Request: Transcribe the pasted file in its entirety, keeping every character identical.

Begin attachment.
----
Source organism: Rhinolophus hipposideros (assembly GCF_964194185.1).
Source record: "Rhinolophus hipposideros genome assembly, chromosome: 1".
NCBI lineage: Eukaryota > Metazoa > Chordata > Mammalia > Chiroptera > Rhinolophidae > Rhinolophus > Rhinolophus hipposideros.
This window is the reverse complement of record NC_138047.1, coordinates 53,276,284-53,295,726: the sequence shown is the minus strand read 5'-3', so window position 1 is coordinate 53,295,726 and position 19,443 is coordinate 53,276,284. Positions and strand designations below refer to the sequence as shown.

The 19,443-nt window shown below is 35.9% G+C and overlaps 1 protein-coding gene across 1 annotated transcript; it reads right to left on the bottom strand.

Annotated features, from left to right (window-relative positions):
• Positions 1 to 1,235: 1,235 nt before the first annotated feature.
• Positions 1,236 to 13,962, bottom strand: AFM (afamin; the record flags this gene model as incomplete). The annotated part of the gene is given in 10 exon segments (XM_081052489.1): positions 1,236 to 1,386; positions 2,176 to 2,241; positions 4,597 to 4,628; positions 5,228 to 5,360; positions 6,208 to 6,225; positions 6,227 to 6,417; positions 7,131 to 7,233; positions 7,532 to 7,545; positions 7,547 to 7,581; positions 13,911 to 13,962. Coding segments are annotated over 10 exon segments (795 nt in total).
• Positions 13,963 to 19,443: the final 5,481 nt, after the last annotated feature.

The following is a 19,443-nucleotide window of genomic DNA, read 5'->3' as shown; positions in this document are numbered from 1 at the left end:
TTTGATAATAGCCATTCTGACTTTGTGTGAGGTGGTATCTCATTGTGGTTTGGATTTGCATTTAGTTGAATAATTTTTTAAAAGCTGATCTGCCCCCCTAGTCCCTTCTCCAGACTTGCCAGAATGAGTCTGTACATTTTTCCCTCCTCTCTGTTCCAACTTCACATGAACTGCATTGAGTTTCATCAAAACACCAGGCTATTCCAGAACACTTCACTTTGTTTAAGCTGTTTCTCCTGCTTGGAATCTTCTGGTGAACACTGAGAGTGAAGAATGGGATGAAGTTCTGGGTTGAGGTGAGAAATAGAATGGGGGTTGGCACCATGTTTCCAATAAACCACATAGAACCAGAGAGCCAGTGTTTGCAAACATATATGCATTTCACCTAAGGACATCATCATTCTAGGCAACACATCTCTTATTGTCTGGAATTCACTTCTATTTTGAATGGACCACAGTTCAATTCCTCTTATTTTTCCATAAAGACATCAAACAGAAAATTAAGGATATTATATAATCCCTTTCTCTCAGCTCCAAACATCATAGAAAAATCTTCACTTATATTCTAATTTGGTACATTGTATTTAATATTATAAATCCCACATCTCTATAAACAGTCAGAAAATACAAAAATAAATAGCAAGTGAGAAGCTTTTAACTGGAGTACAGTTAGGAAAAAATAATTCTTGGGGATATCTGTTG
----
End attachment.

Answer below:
Source organism: Rhinolophus hipposideros (assembly GCF_964194185.1).
Source record: "Rhinolophus hipposideros genome assembly, chromosome: 1".
NCBI lineage: Eukaryota > Metazoa > Chordata > Mammalia > Chiroptera > Rhinolophidae > Rhinolophus > Rhinolophus hipposideros.
This window is the reverse complement of record NC_138047.1, coordinates 53,276,284-53,295,726: the sequence shown is the minus strand read 5'-3', so window position 1 is coordinate 53,295,726 and position 19,443 is coordinate 53,276,284. Positions and strand designations below refer to the sequence as shown.

The 19,443-nt window shown below is 35.9% G+C and overlaps 1 protein-coding gene across 1 annotated transcript; it reads right to left on the bottom strand.

Annotated features, from left to right (window-relative positions):
• Positions 1 to 1,235: 1,235 nt before the first annotated feature.
• Positions 1,236 to 13,962, bottom strand: AFM (afamin; the record flags this gene model as incomplete). The annotated part of the gene is given in 10 exon segments (XM_081052489.1): positions 1,236 to 1,386; positions 2,176 to 2,241; positions 4,597 to 4,628; positions 5,228 to 5,360; positions 6,208 to 6,225; positions 6,227 to 6,417; positions 7,131 to 7,233; positions 7,532 to 7,545; positions 7,547 to 7,581; positions 13,911 to 13,962. Coding segments are annotated over 10 exon segments (795 nt in total).
• Positions 13,963 to 19,443: the final 5,481 nt, after the last annotated feature.

The following is a 19,443-nucleotide window of genomic DNA, read 5'->3' as shown; positions in this document are numbered from 1 at the left end:
TTTGATAATAGCCATTCTGACTTTGTGTGAGGTGGTATCTCATTGTGGTTTGGATTTGCATTTAGTTGAATAATTTTTTAAAAGCTGATCTGCCCCCCTAGTCCCTTCTCCAGACTTGCCAGAATGAGTCTGTACATTTTTCCCTCCTCTCTGTTCCAACTTCACATGAACTGCATTGAGTTTCATCAAAACACCAGGCTATTCCAGAACACTTCACTTTGTTTAAGCTGTTTCTCCTGCTTGGAATCTTCTGGTGAACACTGAGAGTGAAGAATGGGATGAAGTTCTGGGTTGAGGTGAGAAATAGAATGGGGGTTGGCACCATGTTTCCAATAAACCACATAGAACCAGAGAGCCAGTGTTTGCAAACATATATGCATTTCACCTAAGGACATCATCATTCTAGGCAACACATCTCTTATTGTCTGGAATTCACTTCTATTTTGAATGGACCACAGTTCAATTCCTCTTATTTTTCCATAAAGACATCAAACAGAAAATTAAGGATATTATATAATCCCTTTCTCTCAGCTCCAAACATCATAGAAAAATCTTCACTTATATTCTAATTTGGTACATTGTATTTAATATTATAAATCCCACATCTCTATAAACAGTCAGAAAATACAAAAATAAATAGCAAGTGAGAAGCTTTTAACTGGAGTACAGTTAGGAAAAAATAATTCTTGGGGATATCTGTTG